A human rights dispute, which centres on the withdrawal of a Czech Republic defence ministry official’s security clearance, reaches Grand Chamber judgement next week.
The European Court of Human Rights will deliver its judgment in the case of Regner v. the Czech Republic (application no. 35289/11) on 19 September.
The case concerns an administrative decision withdrawing applicant Vaclav Regner’s security clearance, which was a prerequisite for Regner to hold a senior post in the Ministry of Defence and his complaint about the alleged unfairness of the proceedings in which he challenged that decision.
In September 2006, the National Security Authority decided to withdraw the security clearance that had been issued to Regner to enable him to carry out his duties as deputy to a Vice-Minister of Defence, on the ground that he posed a national security risk.
The decision did not mention the confidential information on which it was based, disclosure of confidential information not being a statutory condition.
Consequently, Regner was removed from office on 4 October 2006 and on 20 October 2006 he signed an agreement terminating his contract by mutual consent with effect from 31 January 2007.
In January 2007, Regner sought judicial review in the Prague Municipal Court of the decision withdrawing his security clearance. He and his lawyer were permitted to consult the file, except for the parts classified as confidential which had been sent to the court.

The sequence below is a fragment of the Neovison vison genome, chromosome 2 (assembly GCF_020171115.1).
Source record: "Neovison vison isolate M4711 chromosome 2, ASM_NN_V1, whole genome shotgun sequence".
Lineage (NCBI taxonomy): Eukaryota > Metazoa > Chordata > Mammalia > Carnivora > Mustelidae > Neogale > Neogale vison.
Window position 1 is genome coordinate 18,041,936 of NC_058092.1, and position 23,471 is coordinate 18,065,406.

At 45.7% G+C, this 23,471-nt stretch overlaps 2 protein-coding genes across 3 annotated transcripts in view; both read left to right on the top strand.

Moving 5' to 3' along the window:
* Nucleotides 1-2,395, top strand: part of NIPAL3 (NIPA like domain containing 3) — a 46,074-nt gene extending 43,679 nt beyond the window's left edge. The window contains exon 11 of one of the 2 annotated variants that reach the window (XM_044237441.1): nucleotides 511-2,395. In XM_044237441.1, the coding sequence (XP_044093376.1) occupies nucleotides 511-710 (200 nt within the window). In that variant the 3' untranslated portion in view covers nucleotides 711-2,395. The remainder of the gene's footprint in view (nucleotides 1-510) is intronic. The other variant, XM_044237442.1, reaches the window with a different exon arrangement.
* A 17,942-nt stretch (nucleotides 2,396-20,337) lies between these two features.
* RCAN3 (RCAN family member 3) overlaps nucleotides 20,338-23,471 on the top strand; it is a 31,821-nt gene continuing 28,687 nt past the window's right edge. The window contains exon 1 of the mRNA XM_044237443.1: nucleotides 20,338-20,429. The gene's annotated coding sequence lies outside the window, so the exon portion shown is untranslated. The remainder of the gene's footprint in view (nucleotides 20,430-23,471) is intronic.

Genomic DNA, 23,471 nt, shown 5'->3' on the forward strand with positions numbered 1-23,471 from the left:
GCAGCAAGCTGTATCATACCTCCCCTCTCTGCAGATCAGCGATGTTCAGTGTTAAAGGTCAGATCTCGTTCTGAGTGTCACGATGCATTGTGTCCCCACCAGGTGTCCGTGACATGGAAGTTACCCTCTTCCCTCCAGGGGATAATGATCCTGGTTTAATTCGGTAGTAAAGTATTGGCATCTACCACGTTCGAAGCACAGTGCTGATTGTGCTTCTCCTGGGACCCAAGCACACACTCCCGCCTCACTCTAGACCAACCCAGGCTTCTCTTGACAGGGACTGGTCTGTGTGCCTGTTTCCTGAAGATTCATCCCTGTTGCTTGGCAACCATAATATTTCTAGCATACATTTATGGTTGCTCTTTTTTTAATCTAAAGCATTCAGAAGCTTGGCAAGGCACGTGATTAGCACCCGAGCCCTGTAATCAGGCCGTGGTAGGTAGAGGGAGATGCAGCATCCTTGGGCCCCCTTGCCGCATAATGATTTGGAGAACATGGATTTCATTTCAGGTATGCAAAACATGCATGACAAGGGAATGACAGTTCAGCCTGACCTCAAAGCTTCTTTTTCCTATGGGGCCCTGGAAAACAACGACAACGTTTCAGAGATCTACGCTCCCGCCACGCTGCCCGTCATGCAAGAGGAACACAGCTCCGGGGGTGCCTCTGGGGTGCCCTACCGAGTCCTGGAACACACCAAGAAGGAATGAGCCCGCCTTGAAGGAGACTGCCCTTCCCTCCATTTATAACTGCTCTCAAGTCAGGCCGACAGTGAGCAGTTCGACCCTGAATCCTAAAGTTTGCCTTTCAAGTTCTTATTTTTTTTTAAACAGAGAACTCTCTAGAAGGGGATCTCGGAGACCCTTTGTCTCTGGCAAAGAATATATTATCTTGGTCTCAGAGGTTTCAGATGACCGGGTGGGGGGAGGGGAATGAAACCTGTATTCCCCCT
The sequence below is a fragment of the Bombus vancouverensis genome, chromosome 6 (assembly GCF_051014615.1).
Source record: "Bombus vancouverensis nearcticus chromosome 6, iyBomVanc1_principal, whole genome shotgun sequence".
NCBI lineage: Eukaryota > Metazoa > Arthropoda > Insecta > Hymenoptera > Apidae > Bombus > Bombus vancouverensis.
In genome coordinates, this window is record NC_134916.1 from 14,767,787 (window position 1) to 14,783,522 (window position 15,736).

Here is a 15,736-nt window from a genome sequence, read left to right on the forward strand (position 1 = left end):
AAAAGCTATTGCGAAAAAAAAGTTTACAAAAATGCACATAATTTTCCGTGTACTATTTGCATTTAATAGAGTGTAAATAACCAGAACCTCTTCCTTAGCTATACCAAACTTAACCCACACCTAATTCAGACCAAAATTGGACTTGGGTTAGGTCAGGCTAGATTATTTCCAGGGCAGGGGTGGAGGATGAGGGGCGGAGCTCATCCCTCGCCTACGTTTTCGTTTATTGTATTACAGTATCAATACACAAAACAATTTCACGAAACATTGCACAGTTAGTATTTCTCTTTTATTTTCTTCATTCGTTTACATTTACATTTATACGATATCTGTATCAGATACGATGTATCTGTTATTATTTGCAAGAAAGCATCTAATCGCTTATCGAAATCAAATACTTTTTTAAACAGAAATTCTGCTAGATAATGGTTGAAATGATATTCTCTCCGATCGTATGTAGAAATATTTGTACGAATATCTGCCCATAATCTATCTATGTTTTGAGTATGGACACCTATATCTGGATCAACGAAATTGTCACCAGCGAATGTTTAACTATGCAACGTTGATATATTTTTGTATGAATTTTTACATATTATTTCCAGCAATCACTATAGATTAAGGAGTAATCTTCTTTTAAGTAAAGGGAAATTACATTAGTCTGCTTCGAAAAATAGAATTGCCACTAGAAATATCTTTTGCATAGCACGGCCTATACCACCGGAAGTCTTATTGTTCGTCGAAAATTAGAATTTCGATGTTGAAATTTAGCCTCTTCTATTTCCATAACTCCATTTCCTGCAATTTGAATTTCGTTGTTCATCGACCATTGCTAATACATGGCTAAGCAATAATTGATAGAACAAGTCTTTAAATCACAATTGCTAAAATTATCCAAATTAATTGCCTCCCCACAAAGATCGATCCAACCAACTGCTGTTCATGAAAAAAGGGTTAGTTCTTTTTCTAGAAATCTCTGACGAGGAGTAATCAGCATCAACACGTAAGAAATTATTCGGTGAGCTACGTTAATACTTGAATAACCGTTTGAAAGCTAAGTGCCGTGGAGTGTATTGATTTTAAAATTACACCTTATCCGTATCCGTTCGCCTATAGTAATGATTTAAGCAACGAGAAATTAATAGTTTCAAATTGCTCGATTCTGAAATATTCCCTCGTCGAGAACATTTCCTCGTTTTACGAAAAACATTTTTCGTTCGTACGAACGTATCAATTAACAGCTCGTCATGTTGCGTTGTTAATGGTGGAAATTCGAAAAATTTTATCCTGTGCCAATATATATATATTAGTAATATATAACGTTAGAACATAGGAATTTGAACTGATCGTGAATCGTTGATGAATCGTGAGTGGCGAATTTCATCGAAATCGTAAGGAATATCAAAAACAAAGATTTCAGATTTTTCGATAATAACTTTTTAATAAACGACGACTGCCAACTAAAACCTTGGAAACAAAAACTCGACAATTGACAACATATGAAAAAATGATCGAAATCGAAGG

In September 2009, the court dismissed Regner’s application for judicial review, finding that the authority’s approach in not disclosing to the applicant the contents of the information on the basis of which the security clearance had been withdrawn had not been illegal, as disclosure of such information was prohibited by law.
In July 2010, the Supreme Administrative Court dismissed an application on points of law lodged by Regner finding that disclosure of the classified information could have entailed the disclosure of the intelligence service’s working methods and of its information sources or the risk of influencing possible witnesses.
The applicant unsuccessfully lodged a complaint with the Constitutional Court, complaining of the unfairness of the proceedings.
In March 2011, the prosecution service charged the applicant and 51 other persons with influencing the award of public contracts at the Ministry of Defence from 2005 to 2007.
In March 2014, the České Budějovice Regional Court sentenced Regner to three years’ imprisonment.
The Prague High Court upheld that judgment, but suspended execution of his prison sentence for a two-year probationary period.
Relying on Article 6 § 1 (right to a fair hearing) of the Convention, Regner complains that he was unable to have sight of decisive evidence, regarded as classified information, during the proceedings he brought to challenge the decision withdrawing his security clearance.